Fashion Show Changes: A Comparison between the 1990s and the 2010s

Runway shows are a core part of the fashion world. They are, if we can make a comparison, like the locomotive of a train, pulling everything that comes next. The runway shows are the forefront of the fashion calendar, followed by campaigns, films and store adaptations of the presented clothes.

While it may seem that fashion shows have always been the same, they did change a lot, as the way society changed imposed changes on runway shows too.

When fashion shows began, they were more of a “showing” than a “show”, meaning that they were small gatherings where clothes were showcased, pretty much the same way as appliances were showcased by salesmen.

By the 1970s, fashion shows had become more creative and fashion houses were putting together presentations that were rather conceptual in nature and which started being worthy of the title of “shows”.

The 1980s were a colorful time in fashion and started to transform fashion into something that was more mainstream than before. Fashion shows were now dedicated to professionals and everyone who was interested in owning, wearing or just seeing exceptional garments. It was the 80s when the big supermodels of the world took the stage and changed the face of fashion.



Fashion shows in the 1990s

In the 1990s, fashion shows were a true craze. As stunningly gorgeous models such as Linda Evangelista or Claudia Schiffer walked the runways of Milan, Paris, New York and London, people were cheering on, even whistling and clapping. Photographers would do crazy yoga-like poses leaning on the runway to take the best shot of them. Cameramen were running around on the lookout of the best angle. The audience would mostly sit, but many people who didn’t have a place to sit would stand, as they wanted to see the gorgeous creations that were presented to them. When models walked, they sometimes touched audience members or media people with their clothes and it has been seen that, as part of the show, models would even smoke.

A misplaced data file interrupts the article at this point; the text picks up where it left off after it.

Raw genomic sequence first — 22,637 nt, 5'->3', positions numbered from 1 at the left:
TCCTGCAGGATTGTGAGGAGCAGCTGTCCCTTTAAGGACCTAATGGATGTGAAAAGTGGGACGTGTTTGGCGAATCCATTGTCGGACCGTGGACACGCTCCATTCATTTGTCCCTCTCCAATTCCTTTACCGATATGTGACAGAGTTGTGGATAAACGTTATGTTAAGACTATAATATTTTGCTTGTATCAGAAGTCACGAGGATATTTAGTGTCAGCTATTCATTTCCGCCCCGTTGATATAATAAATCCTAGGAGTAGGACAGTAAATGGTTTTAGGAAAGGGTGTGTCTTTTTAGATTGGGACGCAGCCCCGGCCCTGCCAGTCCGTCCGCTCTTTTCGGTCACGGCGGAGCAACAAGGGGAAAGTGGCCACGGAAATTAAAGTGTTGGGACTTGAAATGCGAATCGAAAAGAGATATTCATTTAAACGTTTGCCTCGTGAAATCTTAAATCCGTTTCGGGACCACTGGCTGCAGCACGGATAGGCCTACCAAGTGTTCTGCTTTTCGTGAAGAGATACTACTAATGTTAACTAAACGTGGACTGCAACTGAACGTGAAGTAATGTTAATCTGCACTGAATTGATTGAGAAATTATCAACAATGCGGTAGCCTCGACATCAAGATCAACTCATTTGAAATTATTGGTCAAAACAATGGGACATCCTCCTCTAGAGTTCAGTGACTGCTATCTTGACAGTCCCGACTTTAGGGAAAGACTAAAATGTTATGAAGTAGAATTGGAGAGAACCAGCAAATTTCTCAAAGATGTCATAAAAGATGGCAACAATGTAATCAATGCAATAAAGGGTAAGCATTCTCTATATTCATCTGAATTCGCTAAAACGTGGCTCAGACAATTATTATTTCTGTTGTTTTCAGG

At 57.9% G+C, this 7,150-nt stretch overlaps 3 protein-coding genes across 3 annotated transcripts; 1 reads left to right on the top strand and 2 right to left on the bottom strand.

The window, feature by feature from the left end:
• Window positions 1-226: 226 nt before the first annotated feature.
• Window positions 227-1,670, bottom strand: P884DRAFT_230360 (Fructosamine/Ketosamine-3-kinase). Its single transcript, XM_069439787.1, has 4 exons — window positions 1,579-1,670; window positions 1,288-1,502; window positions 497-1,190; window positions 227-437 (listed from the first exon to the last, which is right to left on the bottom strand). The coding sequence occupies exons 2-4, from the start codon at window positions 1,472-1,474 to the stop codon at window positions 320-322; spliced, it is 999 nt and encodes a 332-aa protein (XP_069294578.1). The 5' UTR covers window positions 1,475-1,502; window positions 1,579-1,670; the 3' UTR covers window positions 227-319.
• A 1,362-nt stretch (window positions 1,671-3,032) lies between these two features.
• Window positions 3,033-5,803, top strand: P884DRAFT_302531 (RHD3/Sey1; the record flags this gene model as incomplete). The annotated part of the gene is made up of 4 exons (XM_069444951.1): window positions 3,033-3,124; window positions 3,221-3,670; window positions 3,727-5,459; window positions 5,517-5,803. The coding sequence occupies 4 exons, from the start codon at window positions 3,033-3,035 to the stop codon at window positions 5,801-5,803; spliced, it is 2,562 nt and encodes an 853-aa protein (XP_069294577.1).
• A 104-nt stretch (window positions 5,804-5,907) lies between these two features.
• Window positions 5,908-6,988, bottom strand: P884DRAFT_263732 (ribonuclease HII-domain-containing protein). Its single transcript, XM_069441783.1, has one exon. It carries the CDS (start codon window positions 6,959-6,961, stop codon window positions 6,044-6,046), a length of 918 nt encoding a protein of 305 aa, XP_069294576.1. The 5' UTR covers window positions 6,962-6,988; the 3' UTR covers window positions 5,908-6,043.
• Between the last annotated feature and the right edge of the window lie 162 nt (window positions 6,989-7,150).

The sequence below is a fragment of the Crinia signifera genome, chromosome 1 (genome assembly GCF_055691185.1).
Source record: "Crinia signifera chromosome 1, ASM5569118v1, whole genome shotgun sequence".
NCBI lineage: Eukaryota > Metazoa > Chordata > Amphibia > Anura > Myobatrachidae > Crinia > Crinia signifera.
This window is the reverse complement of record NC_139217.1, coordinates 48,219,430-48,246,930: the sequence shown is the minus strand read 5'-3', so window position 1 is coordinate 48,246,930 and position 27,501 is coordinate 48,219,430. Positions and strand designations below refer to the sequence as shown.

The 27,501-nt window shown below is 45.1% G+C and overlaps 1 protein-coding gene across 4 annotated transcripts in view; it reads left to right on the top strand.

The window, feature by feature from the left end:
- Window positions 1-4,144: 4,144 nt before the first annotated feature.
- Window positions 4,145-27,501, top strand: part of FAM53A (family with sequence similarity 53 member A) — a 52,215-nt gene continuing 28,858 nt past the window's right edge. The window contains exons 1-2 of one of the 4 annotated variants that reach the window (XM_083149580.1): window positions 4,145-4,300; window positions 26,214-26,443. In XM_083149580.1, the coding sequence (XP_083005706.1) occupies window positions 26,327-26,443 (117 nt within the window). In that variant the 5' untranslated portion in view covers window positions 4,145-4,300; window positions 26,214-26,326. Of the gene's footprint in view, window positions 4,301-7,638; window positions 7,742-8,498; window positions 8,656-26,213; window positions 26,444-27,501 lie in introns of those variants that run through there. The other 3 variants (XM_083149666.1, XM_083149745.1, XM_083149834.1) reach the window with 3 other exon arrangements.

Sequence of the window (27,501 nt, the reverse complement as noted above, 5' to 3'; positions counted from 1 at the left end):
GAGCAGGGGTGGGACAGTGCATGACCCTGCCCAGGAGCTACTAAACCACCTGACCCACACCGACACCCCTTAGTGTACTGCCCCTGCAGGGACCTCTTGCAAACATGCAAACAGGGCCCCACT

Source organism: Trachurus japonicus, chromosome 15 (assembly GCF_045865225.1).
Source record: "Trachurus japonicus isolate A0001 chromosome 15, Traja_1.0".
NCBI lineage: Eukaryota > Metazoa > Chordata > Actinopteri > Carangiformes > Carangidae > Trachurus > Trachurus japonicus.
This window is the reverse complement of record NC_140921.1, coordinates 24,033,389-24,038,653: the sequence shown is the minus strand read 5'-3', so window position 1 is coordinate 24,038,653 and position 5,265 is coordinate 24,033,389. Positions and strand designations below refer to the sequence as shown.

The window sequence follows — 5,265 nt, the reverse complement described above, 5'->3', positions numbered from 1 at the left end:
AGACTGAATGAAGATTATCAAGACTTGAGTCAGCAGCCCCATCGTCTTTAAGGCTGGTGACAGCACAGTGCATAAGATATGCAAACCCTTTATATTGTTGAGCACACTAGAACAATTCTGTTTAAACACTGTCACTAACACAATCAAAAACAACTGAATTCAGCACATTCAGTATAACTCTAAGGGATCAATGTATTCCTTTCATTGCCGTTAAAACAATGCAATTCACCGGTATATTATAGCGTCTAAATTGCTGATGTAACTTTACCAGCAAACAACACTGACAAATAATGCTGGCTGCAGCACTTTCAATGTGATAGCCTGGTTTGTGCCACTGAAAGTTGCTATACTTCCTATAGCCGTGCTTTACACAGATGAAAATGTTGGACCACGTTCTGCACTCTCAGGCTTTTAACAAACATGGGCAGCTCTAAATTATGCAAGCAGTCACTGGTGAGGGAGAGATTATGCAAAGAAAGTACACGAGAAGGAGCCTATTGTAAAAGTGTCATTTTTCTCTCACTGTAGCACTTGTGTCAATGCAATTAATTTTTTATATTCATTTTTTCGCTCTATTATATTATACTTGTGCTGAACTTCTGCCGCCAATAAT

This context was an expression of how life was in the West in the 1990s: the models were the unattainable divas that came in contact with the public who liked them and the clothes they wore. Men were drooling over the models who walked like goddesses of fashion and women admired their confidence and the clothes that gave them this confidence. It was an interaction between people of different types and that was what the runway shows of the 90s special.



Runway shows after 2010

As time went by, and society became more and more rigid and uptight, fashion shows have changed that as well. After 2010, almost every fashion during a formal fashion week event takes place only once everyone has sat down, the media is kept at a distance the models walk quite often very slowly and the whole ambiance feels like something very important and outlandish is being presented. People aren’t even allowed anymore to dream of coming in contact with the models, it’s all like shop’s window: the people are divided from the glamorous world they are being presented and any interaction, even on an emotional level is not allowed. Often, there is a lot of extra music and dancing involved in shows. Many fashion shows try to incorporate videos and special effects in their shows, but all these artifice take away from the clothes, which should be the center of the show.

Of course, this restrained aspect makes the shows more important; it puts designs in an art light and makes the experience more structured and seamless. What’s great about them is that they are very clear and one can focus on the clothes and not necessarily on the contextual aspect. In a way, fashion shows used to be a lot about the audience, it was about the interaction about the clothes, the models and the audience, but after 2010 they are all about the clothes, which can be regarded as a good thing.



Moving forward

As the fashion world diversifies, we are expecting to see different types of fashion shows emerging in the future. Maybe a new generation of supermodels will arise, maybe some underground, niche models will reshape the way fashion is lived and presented. Designers are always trying to move things and shift them, so the possibility of a renewal of fashion shows is definitely in sight.



Fraquoh and Franchomme






Further reading:

Do people buy clothes off the runway?

9 must-see fashion documentaries

Hopes for fashion

The 6 goddesses of modeling you should know

10 male models you should know

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